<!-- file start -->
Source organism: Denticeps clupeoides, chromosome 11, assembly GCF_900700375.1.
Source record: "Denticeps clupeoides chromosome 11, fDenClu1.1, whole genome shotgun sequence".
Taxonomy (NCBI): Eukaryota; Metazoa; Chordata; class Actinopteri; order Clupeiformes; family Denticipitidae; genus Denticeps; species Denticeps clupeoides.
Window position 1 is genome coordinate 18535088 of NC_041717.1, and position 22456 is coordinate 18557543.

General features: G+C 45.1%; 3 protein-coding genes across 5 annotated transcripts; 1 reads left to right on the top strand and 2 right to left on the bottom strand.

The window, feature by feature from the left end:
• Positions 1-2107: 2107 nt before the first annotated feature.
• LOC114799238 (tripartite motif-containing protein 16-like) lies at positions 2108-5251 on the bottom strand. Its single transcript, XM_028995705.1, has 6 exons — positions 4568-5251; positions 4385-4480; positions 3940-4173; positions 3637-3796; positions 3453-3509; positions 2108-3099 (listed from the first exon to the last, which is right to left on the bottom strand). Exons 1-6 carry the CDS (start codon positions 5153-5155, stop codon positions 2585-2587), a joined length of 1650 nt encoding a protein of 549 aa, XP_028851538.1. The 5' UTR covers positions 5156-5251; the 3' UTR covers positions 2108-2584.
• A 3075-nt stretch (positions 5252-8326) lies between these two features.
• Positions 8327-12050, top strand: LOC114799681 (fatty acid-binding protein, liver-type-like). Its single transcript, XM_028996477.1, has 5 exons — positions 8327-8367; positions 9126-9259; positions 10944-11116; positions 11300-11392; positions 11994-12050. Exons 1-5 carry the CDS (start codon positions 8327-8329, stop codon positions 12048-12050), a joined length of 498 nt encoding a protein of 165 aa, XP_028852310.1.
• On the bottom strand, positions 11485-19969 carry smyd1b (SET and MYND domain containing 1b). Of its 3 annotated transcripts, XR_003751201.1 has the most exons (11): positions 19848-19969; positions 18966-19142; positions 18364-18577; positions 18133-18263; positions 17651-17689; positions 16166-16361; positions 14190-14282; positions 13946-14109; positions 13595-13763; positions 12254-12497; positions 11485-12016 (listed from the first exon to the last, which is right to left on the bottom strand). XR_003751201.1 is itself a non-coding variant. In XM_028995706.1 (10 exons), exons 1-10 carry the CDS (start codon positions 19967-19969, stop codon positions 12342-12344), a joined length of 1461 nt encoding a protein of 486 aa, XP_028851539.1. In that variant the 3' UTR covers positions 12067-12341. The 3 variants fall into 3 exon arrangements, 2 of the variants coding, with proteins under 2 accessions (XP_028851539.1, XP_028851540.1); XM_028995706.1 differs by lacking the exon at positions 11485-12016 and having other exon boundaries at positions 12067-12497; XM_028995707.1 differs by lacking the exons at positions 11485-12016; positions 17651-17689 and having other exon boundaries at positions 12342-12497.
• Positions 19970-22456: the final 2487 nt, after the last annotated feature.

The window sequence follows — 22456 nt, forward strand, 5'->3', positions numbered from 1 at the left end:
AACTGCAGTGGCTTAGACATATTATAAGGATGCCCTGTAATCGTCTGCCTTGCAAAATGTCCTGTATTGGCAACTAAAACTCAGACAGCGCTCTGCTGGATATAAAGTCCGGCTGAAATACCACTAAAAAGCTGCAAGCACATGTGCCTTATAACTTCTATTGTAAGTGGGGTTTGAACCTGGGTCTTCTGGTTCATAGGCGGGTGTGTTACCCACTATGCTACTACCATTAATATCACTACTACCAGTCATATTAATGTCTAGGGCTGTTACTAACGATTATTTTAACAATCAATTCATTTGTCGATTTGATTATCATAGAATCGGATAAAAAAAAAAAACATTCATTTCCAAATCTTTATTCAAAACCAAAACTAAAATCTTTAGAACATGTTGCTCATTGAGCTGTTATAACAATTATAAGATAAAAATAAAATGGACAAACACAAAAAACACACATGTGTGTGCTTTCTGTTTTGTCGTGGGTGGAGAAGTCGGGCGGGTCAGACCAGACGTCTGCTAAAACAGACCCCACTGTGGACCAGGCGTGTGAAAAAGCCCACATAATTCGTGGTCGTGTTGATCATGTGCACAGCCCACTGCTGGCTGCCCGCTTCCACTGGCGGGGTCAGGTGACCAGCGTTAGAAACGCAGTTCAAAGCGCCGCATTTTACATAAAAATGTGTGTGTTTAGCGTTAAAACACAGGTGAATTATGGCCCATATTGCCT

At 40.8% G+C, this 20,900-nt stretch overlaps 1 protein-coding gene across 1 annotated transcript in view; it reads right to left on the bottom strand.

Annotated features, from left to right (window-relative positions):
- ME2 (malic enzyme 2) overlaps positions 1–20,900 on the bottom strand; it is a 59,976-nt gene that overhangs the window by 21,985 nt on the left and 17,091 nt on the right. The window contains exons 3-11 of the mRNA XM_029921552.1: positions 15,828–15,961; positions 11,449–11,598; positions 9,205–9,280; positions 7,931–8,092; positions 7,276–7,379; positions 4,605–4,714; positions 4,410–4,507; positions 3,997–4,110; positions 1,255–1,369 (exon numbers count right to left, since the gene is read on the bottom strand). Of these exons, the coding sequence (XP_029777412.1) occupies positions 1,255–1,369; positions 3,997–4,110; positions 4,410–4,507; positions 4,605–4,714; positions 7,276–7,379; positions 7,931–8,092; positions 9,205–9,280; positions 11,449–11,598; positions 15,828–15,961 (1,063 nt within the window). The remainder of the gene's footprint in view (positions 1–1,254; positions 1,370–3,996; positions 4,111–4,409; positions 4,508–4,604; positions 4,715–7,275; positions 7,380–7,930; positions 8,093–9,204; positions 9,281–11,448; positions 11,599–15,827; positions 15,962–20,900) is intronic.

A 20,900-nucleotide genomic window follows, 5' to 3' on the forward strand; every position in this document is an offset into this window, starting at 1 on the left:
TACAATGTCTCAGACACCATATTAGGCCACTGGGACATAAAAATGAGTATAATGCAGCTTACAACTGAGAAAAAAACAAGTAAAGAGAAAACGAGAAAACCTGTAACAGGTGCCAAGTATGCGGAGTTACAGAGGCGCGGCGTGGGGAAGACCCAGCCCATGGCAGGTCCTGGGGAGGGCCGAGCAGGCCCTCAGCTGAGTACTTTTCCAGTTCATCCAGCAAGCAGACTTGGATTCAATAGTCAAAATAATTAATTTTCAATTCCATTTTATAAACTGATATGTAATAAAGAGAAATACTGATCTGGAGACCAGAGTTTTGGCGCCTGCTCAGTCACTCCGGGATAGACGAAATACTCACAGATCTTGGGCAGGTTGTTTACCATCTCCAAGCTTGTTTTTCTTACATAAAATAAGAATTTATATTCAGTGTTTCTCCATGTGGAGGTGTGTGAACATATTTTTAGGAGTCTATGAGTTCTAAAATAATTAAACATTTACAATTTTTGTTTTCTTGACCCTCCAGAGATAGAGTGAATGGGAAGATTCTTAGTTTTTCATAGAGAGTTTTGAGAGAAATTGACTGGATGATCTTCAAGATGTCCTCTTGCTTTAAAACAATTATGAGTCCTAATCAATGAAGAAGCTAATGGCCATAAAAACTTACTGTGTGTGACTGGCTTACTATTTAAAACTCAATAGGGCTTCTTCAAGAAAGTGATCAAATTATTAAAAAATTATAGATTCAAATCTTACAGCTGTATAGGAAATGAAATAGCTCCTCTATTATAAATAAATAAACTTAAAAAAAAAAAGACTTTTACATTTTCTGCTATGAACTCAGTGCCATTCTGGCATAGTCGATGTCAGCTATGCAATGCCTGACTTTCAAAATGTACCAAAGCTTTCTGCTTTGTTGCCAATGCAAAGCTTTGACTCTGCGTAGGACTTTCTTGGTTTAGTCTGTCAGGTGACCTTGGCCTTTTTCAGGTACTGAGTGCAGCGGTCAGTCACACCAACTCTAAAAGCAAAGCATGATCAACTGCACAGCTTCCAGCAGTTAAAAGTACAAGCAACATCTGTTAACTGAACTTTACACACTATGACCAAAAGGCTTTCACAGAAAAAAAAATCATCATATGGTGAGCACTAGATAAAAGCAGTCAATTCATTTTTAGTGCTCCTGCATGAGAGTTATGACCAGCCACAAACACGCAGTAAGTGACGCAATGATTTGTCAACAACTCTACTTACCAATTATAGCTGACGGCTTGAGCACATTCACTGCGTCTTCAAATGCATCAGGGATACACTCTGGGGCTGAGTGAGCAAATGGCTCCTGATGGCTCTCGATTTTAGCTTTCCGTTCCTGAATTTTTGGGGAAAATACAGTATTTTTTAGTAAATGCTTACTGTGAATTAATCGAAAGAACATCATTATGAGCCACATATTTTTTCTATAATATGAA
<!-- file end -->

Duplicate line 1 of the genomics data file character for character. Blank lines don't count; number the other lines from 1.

Source organism: Denticeps clupeoides, chromosome 11, assembly GCF_900700375.1.